Protecting the Type – Prevent Inter-mixing
Our studies so far indicate that any intermixing of modern breeds can instantly change some of the most characteristic features of the breed and that it is then difficult to breed out these changes. In particular we have observed changes to the ears, head and coat.
- Where good examples of British Primitives are identified it is crucial that intermixing with any other breeds is prevented.
How should they be regarded? Feral, Wild or Native?
British Primitive Goats living a truly ‘wild’ and unmanaged existence (apart from random culling to reduce numbers) in parts of northern England, Wales and Scotland are generally referred to as feral goats. This is a disservice in several ways:
- Feral is often used in a derogatory sense as a way of signifying the animals are of little worth.
- It gives the impression to many people that ‘feral’ is a breed when in fact it refers merely to the status of the animal i.e. once domesticated stock that has been released or has escaped into the wild.
- It assumes all such ‘feral’ goats are of the same type which is most definitely not the case. Some herds are good examples of the British Primitive Goat, some show British Primitive characteristics but clearly have some modern goat breeds crossed in with them, while others consist wholly of modern day goat breeds.
So, if not feral how should British Primitive Goats be regarded? Wild or native? Wild or native animals are generally afforded protection under wildlife legislation whereas feral animals are not, so the distinction is an important one. The UK National Standing Committee on Farm Animal Genetic Resources (NSC FanGR) invokes the following tests to determine whether a breed can be considered native:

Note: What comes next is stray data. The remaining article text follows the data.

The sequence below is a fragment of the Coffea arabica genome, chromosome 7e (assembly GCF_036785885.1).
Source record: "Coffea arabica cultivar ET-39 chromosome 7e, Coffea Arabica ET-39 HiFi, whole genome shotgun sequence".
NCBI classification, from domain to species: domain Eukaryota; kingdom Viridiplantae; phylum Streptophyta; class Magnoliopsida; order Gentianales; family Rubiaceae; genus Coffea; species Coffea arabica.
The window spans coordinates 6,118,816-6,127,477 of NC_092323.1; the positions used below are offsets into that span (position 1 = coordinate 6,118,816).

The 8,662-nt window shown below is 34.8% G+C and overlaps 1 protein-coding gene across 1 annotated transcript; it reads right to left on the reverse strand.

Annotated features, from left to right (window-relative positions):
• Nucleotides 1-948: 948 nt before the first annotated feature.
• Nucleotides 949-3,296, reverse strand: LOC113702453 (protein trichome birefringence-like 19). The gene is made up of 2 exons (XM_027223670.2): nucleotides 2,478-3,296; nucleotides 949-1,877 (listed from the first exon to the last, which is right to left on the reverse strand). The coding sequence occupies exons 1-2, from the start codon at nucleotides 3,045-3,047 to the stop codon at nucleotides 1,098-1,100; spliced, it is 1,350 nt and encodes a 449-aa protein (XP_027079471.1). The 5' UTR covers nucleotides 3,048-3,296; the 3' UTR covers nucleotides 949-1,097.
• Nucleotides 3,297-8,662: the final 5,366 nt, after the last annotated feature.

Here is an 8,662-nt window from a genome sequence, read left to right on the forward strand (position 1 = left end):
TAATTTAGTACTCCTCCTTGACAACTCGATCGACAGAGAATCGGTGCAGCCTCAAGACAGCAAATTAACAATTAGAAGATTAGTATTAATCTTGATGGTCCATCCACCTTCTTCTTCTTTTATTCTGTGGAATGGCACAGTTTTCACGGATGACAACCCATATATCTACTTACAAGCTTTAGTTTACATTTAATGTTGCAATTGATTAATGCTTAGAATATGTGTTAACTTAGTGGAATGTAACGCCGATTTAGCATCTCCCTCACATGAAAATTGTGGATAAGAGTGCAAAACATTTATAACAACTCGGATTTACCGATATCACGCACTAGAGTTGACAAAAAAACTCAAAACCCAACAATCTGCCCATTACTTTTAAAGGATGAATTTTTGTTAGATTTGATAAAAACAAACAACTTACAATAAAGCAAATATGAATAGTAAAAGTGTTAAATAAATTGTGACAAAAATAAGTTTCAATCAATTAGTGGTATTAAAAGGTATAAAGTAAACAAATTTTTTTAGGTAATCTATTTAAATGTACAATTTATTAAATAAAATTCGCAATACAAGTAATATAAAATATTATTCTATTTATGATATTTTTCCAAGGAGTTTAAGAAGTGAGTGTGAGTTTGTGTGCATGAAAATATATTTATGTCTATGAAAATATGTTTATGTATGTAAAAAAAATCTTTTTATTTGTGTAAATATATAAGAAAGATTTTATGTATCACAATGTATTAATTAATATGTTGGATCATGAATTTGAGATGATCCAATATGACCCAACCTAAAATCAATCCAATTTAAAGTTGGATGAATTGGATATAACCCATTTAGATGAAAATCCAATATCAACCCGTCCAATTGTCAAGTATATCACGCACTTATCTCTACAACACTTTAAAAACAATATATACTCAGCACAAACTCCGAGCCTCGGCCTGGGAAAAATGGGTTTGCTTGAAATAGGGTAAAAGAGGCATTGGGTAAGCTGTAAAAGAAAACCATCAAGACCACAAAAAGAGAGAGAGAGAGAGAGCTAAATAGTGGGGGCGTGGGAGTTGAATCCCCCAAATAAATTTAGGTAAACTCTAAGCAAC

- “The breed satisfies the criteria for inclusion in the UK National Breed Inventory, and
- breed history documents the breed origin, or breed origin in its current adapted form, within the UK……. and the UK has formed the primary environment for the development of the breed; and
- breed history documents its presence in the UK for 40 years plus 6 generations; and
- not more than 20% of the genetic contributions come from animals born outside the UK in any generation for the last 40 years plus 6 generations.”
Certainly the above criteria would seem to be satisfied for some of our ‘feral’ herds of goats. We feel that it is more appropriate to regard them as wild examples of our native goat. British Primitives of a herd in the Cheviot Hills have been accepted onto DEFRA’s Native Breeds at Risk Register (see Cheviot Goats at https://www.gov.uk/government/publications/uk-breeds-at-risk-from-exotic-animal-disease-outbreaks/uk-breeds-at-risk-list-barand) and we hope that as further research examines other herds more will follow.
(Above) Cheviot goats on Harelaw, College Valley, Northumberland
Uses of British Primitive Goats and Conservation Grazing
British Primitive Goats have over the centuries provided numerous services to man. They helped clear land of forest and scrub for the early farmers to provide grazing for cattle and sheep; they have sustained generations with their milk and meat and provided skins, hair and tallow. Goats appear in numerous folklore tales and the plethora of place names referring to goats indicates how widespread they once were. Country practices of running goats with other livestock were common; they were said to keep sheep away from inaccessible cliff ledges and act as weather prophets and guides for hill sheep before the advent of bad weather, leading them onto lower, more sheltered ground. Keeping them with other livestock supposedly prevented contagious abortion. They were reputedly good at killing adders which is entirely believable having seen our own captive British Primitives trample large rats. There was a brief period in the late 20th century when their use for cashmere production was investigated but unfortunately the market then declined.